Monthly Archives: August 2017

From the Isle of Music & Uncle Bill’s Melting Pot, Sep 3-9

From the Isle of Music, September 3-9:
This week, our special guest is Grupo Vocal Sampling, a unique acappella group who is this year’s Cubadisco winner in the Vocal/Choral Music category. We visited them in Havana during a rehearsal in May. Among other things, they demonstrate how they make their wonderful music. Also, a musical tribute to the late Lourdes Torres, a wonderful Cuban singer/songwriter who passed away last month.
Four opportunities to listen on shortwave:
1. For Eastern Europe but audible well beyond the target area in all directions with 100Kw, Sunday 1500-1600 UTC on SpaceLine, 9400 KHz, from Kostinbrod, Bulgaria (1800-1900 MSK)
2. For the Americas and parts of Europe, Tuesday 0000-0100 UTC on WBCQ, 7490 KHz from Monticello, ME, USA (Monday 8-9PM EDT in the US)
3 & 4. For Europe and sometimes beyond, Tuesday 1900-2000 UTC and Saturday 1200-1300 UTC on Channel 292, 6070 KHz from Rohrbach, Germany.

It’s a funky world….
Episode 27 of Uncle Bill’s Melting Pot tears the roof off of Planet Earth on Thursday, September 7 from 2300-2330 UTC on WBCQ, 7490 KHz on the short waves. We’ll have funky stuff from a few different countries plus yet another contest.

Listener reports requested: Test transmissions targeting Venezuela on 800 kHz

Many thanks to Rocus de Joode who shares the following announcement and request for listener reports:

(Este mensaje seguirá en español.)

Dear radio friends,

I received your Email addresses from Jeff White, from WRMI in Florida.

[W]e would like to inform you about a possible new initiative for radio transmissions via mediumwave to Venezuela on 800 kHz.

We will perform test transmissions starting on Wednesday August 30th for seven days long at 1600 hours local time (2000 UTC). As you can understand we would like to receive test reports in order to verify the quality of reception.

The transmissions will be 30 minutes long and we will use two different antenna systems.

Therefore we ask you your kind cooperation to monitor as much as possible and report this back to us via this special Email address: test800am@gmail.com

This is our test schedule:

  • Dates of transmission: 30 August – 06 September 2017 (7 days)
  • Frequency: 800 kHz
  • Time of test broadcast: 1600-1630 LT / 2000-2030 UTC
  • Antenna 1: 1600-1615 LT / 2000-2015 UTC
  • Antenna 2: 1615-1630 LT / 2015-2030 UTC
  • Program content: General announcements and Music

We would like to receive your reception reports in the following order:

  • Dates of listening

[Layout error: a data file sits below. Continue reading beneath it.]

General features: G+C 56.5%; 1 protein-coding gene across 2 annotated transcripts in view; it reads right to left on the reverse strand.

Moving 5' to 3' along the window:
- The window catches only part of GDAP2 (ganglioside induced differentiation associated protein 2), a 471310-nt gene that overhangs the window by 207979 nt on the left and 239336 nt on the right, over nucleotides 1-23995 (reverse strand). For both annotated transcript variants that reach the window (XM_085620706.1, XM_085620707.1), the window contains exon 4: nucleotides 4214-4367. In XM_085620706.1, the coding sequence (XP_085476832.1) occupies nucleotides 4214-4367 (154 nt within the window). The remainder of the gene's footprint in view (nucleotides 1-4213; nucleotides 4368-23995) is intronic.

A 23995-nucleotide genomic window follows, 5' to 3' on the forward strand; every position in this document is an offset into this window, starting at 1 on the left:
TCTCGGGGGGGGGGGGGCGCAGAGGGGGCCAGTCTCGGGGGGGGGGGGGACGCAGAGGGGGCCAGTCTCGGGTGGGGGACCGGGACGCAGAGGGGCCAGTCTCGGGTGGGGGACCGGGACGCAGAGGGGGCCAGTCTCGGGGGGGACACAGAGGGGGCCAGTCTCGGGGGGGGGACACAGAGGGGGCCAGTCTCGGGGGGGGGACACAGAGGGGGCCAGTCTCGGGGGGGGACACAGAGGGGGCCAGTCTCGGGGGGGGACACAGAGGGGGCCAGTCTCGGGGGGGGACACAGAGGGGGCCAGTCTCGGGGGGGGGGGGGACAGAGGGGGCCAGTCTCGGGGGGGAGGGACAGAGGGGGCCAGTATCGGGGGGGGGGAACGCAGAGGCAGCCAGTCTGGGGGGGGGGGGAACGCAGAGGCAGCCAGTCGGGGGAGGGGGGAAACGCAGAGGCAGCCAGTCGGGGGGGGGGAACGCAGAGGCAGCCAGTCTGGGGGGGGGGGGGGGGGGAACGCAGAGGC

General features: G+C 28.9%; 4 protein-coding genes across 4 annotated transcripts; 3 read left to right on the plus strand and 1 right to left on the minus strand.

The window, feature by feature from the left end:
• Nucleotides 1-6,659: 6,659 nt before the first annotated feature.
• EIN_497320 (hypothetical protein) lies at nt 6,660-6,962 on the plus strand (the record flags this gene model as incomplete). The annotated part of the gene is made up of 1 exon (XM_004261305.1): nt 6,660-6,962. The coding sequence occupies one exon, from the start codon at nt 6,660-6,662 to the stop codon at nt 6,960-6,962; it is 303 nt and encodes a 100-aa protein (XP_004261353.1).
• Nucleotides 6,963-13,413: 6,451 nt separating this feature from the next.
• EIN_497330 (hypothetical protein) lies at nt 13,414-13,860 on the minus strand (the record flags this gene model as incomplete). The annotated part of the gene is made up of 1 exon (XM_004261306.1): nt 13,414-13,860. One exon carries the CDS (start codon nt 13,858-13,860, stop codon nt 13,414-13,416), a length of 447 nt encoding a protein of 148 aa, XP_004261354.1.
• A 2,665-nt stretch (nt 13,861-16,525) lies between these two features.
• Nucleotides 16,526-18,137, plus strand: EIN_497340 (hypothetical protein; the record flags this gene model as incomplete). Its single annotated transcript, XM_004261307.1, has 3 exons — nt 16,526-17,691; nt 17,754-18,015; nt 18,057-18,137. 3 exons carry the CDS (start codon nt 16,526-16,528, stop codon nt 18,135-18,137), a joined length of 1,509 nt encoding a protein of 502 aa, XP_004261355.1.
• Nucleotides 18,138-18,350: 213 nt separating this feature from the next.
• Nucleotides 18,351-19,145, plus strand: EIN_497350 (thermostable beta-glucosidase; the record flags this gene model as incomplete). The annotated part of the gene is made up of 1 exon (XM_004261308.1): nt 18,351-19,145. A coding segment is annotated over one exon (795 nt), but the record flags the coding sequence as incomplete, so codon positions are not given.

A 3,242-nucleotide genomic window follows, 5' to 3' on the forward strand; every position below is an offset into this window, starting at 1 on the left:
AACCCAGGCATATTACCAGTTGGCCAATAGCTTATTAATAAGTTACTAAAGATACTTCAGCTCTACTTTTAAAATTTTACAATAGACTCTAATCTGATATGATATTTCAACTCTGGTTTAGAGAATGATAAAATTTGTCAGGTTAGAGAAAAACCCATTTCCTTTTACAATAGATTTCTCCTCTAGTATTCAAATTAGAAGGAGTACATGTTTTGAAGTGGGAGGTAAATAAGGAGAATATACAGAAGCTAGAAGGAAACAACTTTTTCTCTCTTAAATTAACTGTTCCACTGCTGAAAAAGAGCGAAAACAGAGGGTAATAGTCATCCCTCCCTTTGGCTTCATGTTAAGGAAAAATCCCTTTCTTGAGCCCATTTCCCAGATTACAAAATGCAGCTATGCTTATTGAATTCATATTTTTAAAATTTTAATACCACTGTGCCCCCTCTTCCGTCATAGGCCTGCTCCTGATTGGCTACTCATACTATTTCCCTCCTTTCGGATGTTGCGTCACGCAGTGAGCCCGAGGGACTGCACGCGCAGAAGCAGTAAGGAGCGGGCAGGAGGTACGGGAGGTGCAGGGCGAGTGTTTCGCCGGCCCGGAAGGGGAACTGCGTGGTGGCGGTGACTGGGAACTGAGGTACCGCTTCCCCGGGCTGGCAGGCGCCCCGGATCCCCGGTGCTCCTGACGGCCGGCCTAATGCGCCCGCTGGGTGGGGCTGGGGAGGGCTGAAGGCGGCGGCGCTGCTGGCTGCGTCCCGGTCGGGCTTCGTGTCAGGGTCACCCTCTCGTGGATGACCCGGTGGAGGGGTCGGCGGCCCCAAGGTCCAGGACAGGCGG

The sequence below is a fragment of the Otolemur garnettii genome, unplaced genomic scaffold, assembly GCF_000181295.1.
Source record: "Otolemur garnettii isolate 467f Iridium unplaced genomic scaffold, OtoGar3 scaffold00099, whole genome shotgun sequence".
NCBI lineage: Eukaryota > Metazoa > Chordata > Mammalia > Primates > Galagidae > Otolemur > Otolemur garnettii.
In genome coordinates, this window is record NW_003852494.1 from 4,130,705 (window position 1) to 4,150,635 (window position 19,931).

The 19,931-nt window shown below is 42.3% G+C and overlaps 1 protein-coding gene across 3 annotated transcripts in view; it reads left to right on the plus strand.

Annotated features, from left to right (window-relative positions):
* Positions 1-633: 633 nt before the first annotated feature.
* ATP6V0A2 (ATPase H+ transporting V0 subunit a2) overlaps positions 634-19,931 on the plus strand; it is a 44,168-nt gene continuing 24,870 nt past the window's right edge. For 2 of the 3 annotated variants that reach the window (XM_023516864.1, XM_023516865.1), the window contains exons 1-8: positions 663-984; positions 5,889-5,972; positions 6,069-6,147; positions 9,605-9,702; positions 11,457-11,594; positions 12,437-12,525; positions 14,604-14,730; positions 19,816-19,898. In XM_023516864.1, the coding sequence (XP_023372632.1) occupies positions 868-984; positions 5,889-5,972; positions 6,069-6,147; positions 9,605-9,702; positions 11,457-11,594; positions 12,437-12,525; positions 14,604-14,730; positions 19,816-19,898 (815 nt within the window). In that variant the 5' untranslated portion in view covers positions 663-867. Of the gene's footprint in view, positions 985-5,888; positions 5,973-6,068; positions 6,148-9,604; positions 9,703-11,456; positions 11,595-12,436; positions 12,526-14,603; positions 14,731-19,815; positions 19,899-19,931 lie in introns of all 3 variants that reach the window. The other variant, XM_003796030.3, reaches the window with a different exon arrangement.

• Time of listening
  • Your location or city name
  • Reception quality in SIO or SINPO for both Antenna 1 and Antenna 2.
  • If possible also an S-meter reading
  • Audio quality
  • Type of radio used
  • Type of antenna used

We would appreciate if you also could inform other DX colleagues and radio enthusiasts you know.

We are also curious how the signal will perform while driving in a car.

On behalf of the initiators of this project I thank you already in advance for your cooperation!

73 from Rocus de Joode


Estimado amigo de la radioescucha,

Por medio de este mensaje me complace informarle acerca de una posible nueva iniciativa para transmisiones a través de la onda media para Venezuela en los 800 kHz.

Iniciaremos nuestras emisiones de prueba a partir del miércoles 30 de agosto durante 7 días a partir de las 16:00 hora local (20:00 UTC). Como bien comprenderá nos gustaría recibir sus informes de recepción de estas emisiones de prueba para así verificar la calidad de la recepción.

Las transmisiones tendrán una duración de 30 minutos y utilizaremos dos sistemas distintos de antena.

Le pedimos su amable cooperación en monitorear lo más posible y enviarnos sus informes de recepción

a la siguiente y especial dirección de E-mail: test800am@gmail.com

Este es nuestro esquema de pruebas :

  • Fechas de transmisión: del 30 de agosto al 6 de septiembre de 2017 (7 días)
  • Frecuencia: 800 kHz
  • Hora de la trasmisión de prueba: 1600-1630 HL / 2000-2030 UTC
  • Antena 1: 1600-1615 HL / 2000-2015 UTC
  • Antena 2: 1615-1630 HL / 2015-2030 UTC
  • Contenido del programa: Información de interés general y música

Nos gustaría recibir sus informes de recepción en el siguiente orden:

  • Fecha de la recepción
  • Hora de la escucha
  • Su localidad o ciudad
  • Calidad de la recepción en los códigos SIO o SINPO tanto para la Antena 1 como la Antena 2.
  • de ser posible, también la indicación del nivel relativo de la señal recibida – medidor S
  • Calidad del Audio
  • Tipo del receptor utilizado
  • Tipo de antena utilizada

También apreciaríamos mucho si usted pudiera informar sobre estas transmisiones a otros Dxistas y entusiastas de la escucha de la onda media que usted conozca. También estamos muy interesados en saber sobre la calidad de la señal cuando se escucha a bordo de un automóvil en marcha.

En nombre de los participantes en este proyecto quisiera agradecerles de antemano su amable cooperación!

Muchos 73!

Rocus de Joode

The C. Crane Skywave SSB: A sneak peek!

Tuesday afternoon, I took a number of portable radios to the field: the Tecsun S-8800, Tecsun PL-880, Digitech AR-1780, C. Crane CC Skywave and the new C. Crane CC Skywave SSB.

Last week, I received a pilot run (pre-production) CC Skywave SSB from C. Crane to test and provide feedback. My unit, of course, is still subject to cosmetic changes and engineering tweaks.